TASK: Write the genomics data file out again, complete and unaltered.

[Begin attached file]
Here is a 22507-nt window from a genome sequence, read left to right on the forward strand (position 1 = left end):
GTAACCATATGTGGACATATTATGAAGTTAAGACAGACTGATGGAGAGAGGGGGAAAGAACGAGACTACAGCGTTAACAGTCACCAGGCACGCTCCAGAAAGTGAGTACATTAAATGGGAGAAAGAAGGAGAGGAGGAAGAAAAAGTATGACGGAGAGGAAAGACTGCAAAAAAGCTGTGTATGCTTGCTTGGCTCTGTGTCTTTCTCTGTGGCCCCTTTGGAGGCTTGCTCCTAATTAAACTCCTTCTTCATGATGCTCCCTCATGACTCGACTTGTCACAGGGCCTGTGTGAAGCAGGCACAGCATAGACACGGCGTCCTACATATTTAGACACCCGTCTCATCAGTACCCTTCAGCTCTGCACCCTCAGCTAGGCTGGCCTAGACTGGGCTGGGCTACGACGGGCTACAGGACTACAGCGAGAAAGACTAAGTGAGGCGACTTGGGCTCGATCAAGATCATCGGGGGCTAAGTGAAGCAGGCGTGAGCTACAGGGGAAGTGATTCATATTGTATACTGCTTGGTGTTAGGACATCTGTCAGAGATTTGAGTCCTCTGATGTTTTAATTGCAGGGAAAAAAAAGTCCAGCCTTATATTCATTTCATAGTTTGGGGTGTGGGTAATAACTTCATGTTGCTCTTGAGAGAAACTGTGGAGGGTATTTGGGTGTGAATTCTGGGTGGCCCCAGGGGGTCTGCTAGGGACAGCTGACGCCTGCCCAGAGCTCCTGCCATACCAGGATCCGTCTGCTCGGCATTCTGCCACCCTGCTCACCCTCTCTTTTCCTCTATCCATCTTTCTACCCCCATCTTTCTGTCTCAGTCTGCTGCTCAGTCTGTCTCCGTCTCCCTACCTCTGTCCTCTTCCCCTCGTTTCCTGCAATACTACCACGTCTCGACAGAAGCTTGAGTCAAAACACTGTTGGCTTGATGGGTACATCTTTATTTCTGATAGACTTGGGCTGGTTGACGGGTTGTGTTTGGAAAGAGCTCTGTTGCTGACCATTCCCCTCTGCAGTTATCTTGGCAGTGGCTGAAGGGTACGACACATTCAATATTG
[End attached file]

Here is a 22507-nt window from a genome sequence, read left to right on the forward strand (position 1 = left end):
GTAACCATATGTGGACATATTATGAAGTTAAGACAGACTGATGGAGAGAGGGGGAAAGAACGAGACTACAGCGTTAACAGTCACCAGGCACGCTCCAGAAAGTGAGTACATTAAATGGGAGAAAGAAGGAGAGGAGGAAGAAAAAGTATGACGGAGAGGAAAGACTGCAAAAAAGCTGTGTATGCTTGCTTGGCTCTGTGTCTTTCTCTGTGGCCCCTTTGGAGGCTTGCTCCTAATTAAACTCCTTCTTCATGATGCTCCCTCATGACTCGACTTGTCACAGGGCCTGTGTGAAGCAGGCACAGCATAGACACGGCGTCCTACATATTTAGACACCCGTCTCATCAGTACCCTTCAGCTCTGCACCCTCAGCTAGGCTGGCCTAGACTGGGCTGGGCTACGACGGGCTACAGGACTACAGCGAGAAAGACTAAGTGAGGCGACTTGGGCTCGATCAAGATCATCGGGGGCTAAGTGAAGCAGGCGTGAGCTACAGGGGAAGTGATTCATATTGTATACTGCTTGGTGTTAGGACATCTGTCAGAGATTTGAGTCCTCTGATGTTTTAATTGCAGGGAAAAAAAAGTCCAGCCTTATATTCATTTCATAGTTTGGGGTGTGGGTAATAACTTCATGTTGCTCTTGAGAGAAACTGTGGAGGGTATTTGGGTGTGAATTCTGGGTGGCCCCAGGGGGTCTGCTAGGGACAGCTGACGCCTGCCCAGAGCTCCTGCCATACCAGGATCCGTCTGCTCGGCATTCTGCCACCCTGCTCACCCTCTCTTTTCCTCTATCCATCTTTCTACCCCCATCTTTCTGTCTCAGTCTGCTGCTCAGTCTGTCTCCGTCTCCCTACCTCTGTCCTCTTCCCCTCGTTTCCTGCAATACTACCACGTCTCGACAGAAGCTTGAGTCAAAACACTGTTGGCTTGATGGGTACATCTTTATTTCTGATAGACTTGGGCTGGTTGACGGGTTGTGTTTGGAAAGAGCTCTGTTGCTGACCATTCCCCTCTGCAGTTATCTTGGCAGTGGCTGAAGGGTACGACACATTCAATATTG